[1] An overview of Craig’s writings on the theatre, including his work on the puppet theatre can be found in J Michael Walton’s Craig on Theatre (Walton 1983).

[2] The Abbey developed the Peacock Theatre as a venue for experimental theatre, finally realised in April 1937, when the students of the Abbey School of Acting presented two of their own productions as the Abbey Experimental Theatre. (Mooney 1937)

[3] Nelson Paine moved to Spain in 1965 and died in Cádiz in 2001.

[4] A newspaper advertisement indicates a four night run, Wednesday to Saturday inclusive, starting at 7:30pm (Evening Herald 1944)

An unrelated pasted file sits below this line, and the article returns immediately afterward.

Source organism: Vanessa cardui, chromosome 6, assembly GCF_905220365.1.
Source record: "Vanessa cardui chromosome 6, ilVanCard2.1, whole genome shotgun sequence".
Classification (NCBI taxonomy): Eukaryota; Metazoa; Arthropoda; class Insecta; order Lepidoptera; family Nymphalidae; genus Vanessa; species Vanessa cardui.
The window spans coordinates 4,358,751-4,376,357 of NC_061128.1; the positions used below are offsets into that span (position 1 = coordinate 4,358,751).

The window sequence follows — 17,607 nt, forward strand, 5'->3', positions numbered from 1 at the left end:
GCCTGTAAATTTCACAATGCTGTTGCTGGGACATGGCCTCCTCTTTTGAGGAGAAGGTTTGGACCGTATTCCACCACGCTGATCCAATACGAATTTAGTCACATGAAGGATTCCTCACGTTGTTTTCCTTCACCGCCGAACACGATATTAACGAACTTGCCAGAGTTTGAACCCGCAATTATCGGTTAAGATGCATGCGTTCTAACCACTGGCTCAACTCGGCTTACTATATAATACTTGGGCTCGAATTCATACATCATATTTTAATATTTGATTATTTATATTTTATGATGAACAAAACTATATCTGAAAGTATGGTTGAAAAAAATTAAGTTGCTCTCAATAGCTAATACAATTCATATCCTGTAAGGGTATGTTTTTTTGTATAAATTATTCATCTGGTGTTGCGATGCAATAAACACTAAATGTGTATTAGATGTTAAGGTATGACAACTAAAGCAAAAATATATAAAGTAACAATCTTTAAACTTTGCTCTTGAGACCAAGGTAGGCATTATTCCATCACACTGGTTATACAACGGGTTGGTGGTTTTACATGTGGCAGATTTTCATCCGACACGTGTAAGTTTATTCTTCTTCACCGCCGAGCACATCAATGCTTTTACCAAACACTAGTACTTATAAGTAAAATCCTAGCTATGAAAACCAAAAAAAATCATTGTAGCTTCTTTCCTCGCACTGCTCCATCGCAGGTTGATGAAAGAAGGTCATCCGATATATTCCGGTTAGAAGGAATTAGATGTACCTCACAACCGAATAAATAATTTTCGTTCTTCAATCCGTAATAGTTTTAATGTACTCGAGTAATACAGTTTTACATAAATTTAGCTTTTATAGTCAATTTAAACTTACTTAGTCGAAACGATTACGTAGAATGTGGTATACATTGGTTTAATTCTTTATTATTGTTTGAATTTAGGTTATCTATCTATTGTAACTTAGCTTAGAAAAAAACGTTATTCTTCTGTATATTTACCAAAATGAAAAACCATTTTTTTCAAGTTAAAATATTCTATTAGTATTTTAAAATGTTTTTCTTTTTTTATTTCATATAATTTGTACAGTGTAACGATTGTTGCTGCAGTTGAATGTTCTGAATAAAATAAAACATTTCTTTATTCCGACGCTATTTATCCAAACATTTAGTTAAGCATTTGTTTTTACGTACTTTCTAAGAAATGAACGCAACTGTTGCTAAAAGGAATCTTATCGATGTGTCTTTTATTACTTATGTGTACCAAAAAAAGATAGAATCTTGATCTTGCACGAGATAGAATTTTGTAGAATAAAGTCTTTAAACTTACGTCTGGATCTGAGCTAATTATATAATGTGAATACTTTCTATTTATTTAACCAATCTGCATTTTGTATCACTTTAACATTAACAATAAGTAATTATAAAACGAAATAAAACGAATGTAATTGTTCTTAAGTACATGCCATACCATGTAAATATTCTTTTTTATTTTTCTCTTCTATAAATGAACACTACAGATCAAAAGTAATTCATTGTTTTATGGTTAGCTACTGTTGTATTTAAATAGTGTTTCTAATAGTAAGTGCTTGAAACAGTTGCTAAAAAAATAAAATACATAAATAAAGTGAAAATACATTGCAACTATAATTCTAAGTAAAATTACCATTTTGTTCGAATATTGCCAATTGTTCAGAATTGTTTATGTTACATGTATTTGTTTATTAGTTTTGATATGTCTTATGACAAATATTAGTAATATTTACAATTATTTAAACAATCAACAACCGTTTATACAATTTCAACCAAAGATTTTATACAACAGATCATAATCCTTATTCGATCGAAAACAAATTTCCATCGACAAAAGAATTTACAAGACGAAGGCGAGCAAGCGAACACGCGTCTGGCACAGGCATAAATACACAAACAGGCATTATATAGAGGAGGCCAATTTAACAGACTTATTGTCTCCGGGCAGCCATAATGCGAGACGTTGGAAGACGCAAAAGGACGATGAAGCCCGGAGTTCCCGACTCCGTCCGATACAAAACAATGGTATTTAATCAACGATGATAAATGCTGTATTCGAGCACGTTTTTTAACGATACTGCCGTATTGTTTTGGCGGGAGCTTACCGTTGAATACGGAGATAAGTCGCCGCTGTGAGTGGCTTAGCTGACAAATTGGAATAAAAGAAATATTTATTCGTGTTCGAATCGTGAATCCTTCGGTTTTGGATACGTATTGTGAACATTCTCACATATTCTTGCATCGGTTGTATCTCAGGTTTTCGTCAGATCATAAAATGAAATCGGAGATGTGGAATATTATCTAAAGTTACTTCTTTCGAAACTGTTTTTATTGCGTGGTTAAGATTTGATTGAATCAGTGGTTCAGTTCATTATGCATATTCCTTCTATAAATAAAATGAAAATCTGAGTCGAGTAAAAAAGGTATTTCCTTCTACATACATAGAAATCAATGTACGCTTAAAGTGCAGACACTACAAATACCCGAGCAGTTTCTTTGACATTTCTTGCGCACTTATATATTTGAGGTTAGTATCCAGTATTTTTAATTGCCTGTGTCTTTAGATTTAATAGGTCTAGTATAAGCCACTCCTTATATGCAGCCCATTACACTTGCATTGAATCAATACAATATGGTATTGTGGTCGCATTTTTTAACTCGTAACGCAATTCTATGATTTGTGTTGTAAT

Works Cited

Abbey Theatre Archives (1942). Peacock Theatre Ledger 1931-1951, p71.

Adams, Martin. 2000. ‘Composer Brian Boydell Dies in Dublin Aged 83’. Irish Times, November 9, 3.

Böhmer, Gunter. 1969. Puppets Through the Ages: An Illustrated History. London: McDonald.

Boydell, Brian. 2018. Rebellious Ferment: A Dublin Musical Memoir and Diary. Cork: Atrium / Cork University Press.

Candida. 1955. ‘An Irishwoman’s Diary: Travel Adventures’. Irish Times, September 30.

Department of Justice (1948). Department of Justice Naturalisation File for Charles Nelson Paine, JUS/2013/50/991.

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| Received: 30-10-2022 | Last Version: 31-01-2023 | Articles, Issue 18